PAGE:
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appellant and where he could be found, to have apprised him of the information they had received about the delinquent taxes and the impending sale, and to have advised him that the deputy treasurer had requested that he call at his office. It is further contended that appellant had a right to rely upon the landlord-tenant relationship as a protection, and the violation of what appellant contends were the duties and obligations of respondents brought them within the inhibitions of the rule pronounced in the cases last cited. Appellant cites Brydges v. Millionair Club, 15 Wn. (2d) 714, 132 P. (2d) 188; Stephens v. Kesselburg, supra, and cases from other jurisdictions and other authorities in support of his argument.

Some of the expressions contained in the cases lend support to the application of the principles of law in the manner for which appellant contends, but a critical examination of them discloses either that there was some legal duty or obligation owing by the tenant to the landlord that was violated by the tenant, or that the courts based their conclusions upon ethical considerations rather than any legal or moral obligation as the latter term is generally understood. We have read those cases but cannot accept their ultimate conclusions as applied to the situation before us.

The Brydges case is of no aid. It holds that a tenant cannot purchase the undivided interest of one or more of his tenant-in-common landlords and thus escape liability to the others for rent on the theory that he has become a tenant in common with them. In that case we cited and quoted from several cases. The quoted language used by the courts related to the factual situations such cases disclosed and are not applicable here.

In support of the theory advanced that a landlord has the right to rely upon the relation he has with the tenant as a protection, appellant quotes in his brief an excerpt taken from the case of Bertram v. Cook, 32 Mich. 518, in which such a statement was made by the court. The "relation" referred to was an agreement on the part of the tenant to pay taxes. The same difficulty arises in the effort of appellant to make use of what was said in the Stephens case,

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supra. That was another case where the occupant of the premises had agreed to pay taxes but let the property go to a tax sale and became the purchaser. In that case, we quoted from Moss v. Shear, 25 Cal. 38, to the effect if a tenant is under any legal or moral obligation to pay taxes, he could not, by neglecting to pay them and allowing the land to be sold, add to or strengthen his title by purchasing at the sale, or later buying from one who so purchased.

Now, what happened in the Moss case was that an occupant of land purchased it at a tax sale and pleaded his title in defense to a suit for possession brought by the one who owned it when he became the occupant. The court found that the defendant was not under any legal obligation to pay the taxes, but did say by way of dictum that if he had been under any "legal or moral obligation" to have paid the taxes he could not acquire a tax title. The court in using the words "moral obligation" did not define what it meant by them.

[7, 8] Generally speaking a "moral obligation" is one binding in good conscience and according to natural justice, and one which would be enforcible by law were it not for some positive rule, which, with a view to general benefit, exempts a party from legal liability (27 Words and Phrases 551) and means much more than that which one may expect from another based upon ethical grounds. We find also some courts use the words "confidential" when referring to the landlord-tenant relationship, but such is not its character. Robinson v. Eagle-Picher Lead Co., 132 Kan. 860, 297 Pac. 697, 75 A. L. R. 840; Maguet v. Frantz, 95 W. Va. 727, 124 S. E. 117, 37 A. L. R. 1450; 32 Am. Jur. 29, Landlord and Tenant, 2. Using the foregoing expressions found in the authorities he cites, appellant builds up from them his theory to which we have heretofore referred.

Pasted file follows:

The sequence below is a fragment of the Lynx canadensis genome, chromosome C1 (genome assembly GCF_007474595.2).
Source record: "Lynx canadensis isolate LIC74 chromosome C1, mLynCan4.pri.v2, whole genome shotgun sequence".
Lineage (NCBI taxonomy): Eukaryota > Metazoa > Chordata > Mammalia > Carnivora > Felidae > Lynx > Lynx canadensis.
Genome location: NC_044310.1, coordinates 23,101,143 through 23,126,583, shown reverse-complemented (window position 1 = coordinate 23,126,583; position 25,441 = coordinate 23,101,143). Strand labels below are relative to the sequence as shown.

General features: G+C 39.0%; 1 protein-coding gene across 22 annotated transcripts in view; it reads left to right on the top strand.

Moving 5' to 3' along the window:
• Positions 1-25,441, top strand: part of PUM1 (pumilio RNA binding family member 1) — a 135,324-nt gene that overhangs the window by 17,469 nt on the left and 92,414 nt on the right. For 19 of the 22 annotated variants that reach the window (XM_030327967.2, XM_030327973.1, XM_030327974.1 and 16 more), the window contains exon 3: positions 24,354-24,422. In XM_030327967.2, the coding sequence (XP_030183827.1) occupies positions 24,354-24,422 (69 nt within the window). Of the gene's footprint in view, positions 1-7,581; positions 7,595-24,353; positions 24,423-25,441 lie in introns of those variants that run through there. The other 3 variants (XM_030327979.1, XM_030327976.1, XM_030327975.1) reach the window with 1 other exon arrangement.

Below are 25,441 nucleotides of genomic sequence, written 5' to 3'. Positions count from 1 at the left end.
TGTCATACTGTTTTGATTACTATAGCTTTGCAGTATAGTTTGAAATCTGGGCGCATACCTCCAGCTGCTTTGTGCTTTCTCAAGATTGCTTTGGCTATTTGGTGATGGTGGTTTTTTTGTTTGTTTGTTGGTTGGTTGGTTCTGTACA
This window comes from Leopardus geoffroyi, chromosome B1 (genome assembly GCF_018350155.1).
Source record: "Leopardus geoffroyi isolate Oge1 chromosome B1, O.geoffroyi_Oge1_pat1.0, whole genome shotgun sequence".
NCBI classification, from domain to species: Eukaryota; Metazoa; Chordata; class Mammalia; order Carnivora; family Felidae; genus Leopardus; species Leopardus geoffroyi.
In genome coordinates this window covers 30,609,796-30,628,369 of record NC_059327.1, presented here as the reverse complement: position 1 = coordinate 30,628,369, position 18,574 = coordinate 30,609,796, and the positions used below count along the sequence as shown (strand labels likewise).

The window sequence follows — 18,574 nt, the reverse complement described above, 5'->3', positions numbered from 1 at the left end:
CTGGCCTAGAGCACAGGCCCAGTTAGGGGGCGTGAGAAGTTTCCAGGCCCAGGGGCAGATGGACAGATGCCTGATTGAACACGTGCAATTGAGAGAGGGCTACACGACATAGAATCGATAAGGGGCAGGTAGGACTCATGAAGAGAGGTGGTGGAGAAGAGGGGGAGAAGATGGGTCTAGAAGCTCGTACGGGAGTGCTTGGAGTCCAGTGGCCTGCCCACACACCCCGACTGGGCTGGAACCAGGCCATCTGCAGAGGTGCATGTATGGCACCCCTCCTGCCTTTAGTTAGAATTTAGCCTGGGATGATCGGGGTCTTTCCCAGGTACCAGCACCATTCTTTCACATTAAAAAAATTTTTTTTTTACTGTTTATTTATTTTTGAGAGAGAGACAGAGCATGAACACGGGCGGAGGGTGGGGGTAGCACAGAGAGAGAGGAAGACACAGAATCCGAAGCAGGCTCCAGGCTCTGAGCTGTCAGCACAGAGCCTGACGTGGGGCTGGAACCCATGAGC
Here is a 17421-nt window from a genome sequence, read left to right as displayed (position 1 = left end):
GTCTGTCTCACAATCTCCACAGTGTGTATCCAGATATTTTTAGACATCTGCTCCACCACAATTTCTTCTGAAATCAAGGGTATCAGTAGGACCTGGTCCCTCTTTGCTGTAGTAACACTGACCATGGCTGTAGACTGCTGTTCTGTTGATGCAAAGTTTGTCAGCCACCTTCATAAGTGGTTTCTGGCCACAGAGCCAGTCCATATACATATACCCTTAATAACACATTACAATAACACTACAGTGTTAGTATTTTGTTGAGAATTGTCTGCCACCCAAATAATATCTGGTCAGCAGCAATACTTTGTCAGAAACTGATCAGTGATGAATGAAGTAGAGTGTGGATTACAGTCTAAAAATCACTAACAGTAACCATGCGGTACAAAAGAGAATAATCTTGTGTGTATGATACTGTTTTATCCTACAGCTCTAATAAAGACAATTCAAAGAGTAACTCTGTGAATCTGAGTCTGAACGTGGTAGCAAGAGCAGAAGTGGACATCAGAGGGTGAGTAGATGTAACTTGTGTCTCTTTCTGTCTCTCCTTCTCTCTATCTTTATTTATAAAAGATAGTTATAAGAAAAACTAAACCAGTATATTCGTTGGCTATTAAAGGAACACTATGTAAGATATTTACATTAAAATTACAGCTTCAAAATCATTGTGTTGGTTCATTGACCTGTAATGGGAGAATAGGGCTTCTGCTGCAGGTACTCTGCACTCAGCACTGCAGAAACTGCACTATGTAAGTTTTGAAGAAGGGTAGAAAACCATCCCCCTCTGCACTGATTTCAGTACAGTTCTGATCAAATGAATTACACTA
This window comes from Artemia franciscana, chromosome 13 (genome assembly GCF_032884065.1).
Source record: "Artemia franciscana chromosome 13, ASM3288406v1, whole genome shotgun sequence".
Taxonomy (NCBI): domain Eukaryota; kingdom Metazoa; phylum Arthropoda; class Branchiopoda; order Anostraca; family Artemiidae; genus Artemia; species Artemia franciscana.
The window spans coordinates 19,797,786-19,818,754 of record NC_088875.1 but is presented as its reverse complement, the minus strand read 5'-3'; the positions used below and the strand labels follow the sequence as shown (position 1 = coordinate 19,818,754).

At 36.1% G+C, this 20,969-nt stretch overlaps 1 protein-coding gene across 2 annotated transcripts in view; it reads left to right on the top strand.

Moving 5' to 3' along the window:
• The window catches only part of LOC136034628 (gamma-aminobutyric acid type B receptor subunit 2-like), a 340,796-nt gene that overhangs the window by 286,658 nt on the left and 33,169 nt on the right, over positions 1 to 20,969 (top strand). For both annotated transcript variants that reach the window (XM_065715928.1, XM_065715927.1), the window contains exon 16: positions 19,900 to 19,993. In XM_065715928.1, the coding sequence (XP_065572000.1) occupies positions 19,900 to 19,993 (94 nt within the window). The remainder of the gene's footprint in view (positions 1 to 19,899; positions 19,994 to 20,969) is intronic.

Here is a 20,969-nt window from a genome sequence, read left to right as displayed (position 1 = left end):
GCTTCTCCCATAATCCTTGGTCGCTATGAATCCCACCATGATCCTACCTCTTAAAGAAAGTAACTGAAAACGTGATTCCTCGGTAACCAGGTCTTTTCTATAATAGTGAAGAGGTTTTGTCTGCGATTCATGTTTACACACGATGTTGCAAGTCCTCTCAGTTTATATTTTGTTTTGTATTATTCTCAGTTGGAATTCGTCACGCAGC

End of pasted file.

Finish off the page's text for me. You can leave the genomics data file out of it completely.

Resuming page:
[9] In our statement of the facts and the inferences we have drawn, we have gone somewhat further than the trial court did in construing the evidence most strongly against respondents, but, in reaching our conclusions, we must base them upon legal grounds and not moral or ethical ones. One cannot help feeling, under the present state of the record,

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that appellant has lost his property under excusable circumstances, and respondents have gained by their unethical conduct; but the difficulty from appellant's standpoint is that, in the first place, the county treasurer was under no obligation to notify property owners that their property was about to be sold for delinquent taxes, and, in the second place, respondents owed appellant no legal duty to forward the treasurer's notice sent to Mrs. Warren, nor to communicate its contents to him, nor to disclose to the county treasurer the name and address of appellant, nor to comply with the request of the deputy treasurer that they notify him the property would be sold for delinquent taxes on a certain date or to advise him to go to the treasurer's office. The record does not show that respondents made any promise to the deputy treasurer that they would comply with his request. As long as their conduct was passive, they incurred no obligation. Under the circumstances, there arose no legal impediment to the purchase of the property by respondents at the tax sale.

[10] The appellant urges that, in any event, he is entitled to a judgment for rental from the time respondents ceased to pay rent until they received their creed. It appears from the record that respondents had the use of some personal property belonging to appellant, but whether the value of its use was included in the agreed rental we cannot say. It further appears that the personal property was in the possession of respondents at the time of the trial. The state of the record is such that we cannot adjudicate those questions on this appeal.

The judgment is affirmed, but the case is remanded to the lower court in order that the questions we have just referred to may be adjudicated.

BEALS, C. J., BLAKE, ROBINSON, and JEFFERS, JJ., concur.